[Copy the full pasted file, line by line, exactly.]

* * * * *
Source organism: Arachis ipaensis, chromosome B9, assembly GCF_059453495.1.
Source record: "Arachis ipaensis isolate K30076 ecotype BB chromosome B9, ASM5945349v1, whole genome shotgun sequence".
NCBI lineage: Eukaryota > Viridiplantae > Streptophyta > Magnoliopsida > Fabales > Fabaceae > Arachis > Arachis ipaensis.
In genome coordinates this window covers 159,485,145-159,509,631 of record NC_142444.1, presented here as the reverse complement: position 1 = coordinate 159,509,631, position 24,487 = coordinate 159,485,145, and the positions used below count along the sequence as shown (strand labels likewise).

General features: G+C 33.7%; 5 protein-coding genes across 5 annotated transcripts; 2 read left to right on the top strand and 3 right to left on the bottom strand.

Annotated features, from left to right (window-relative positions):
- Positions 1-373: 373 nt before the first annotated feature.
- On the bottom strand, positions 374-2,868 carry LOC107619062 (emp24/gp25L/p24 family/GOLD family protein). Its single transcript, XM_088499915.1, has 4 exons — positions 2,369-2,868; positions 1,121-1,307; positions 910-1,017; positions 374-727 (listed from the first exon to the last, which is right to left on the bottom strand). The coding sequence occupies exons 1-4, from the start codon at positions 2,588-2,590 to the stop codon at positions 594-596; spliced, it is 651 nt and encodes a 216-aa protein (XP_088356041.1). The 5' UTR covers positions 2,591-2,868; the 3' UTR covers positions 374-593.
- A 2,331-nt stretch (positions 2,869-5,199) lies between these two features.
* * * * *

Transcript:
Source organism: Arachis ipaensis, chromosome B9, assembly GCF_059453495.1.
Source record: "Arachis ipaensis isolate K30076 ecotype BB chromosome B9, ASM5945349v1, whole genome shotgun sequence".
NCBI lineage: Eukaryota > Viridiplantae > Streptophyta > Magnoliopsida > Fabales > Fabaceae > Arachis > Arachis ipaensis.
In genome coordinates this window covers 159,485,145-159,509,631 of record NC_142444.1, presented here as the reverse complement: position 1 = coordinate 159,509,631, position 24,487 = coordinate 159,485,145, and the positions used below count along the sequence as shown (strand labels likewise).

General features: G+C 33.7%; 5 protein-coding genes across 5 annotated transcripts; 2 read left to right on the top strand and 3 right to left on the bottom strand.

Annotated features, from left to right (window-relative positions):
- Positions 1-373: 373 nt before the first annotated feature.
- On the bottom strand, positions 374-2,868 carry LOC107619062 (emp24/gp25L/p24 family/GOLD family protein). Its single transcript, XM_088499915.1, has 4 exons — positions 2,369-2,868; positions 1,121-1,307; positions 910-1,017; positions 374-727 (listed from the first exon to the last, which is right to left on the bottom strand). The coding sequence occupies exons 1-4, from the start codon at positions 2,588-2,590 to the stop codon at positions 594-596; spliced, it is 651 nt and encodes a 216-aa protein (XP_088356041.1). The 5' UTR covers positions 2,591-2,868; the 3' UTR covers positions 374-593.
- A 2,331-nt stretch (positions 2,869-5,199) lies between these two features.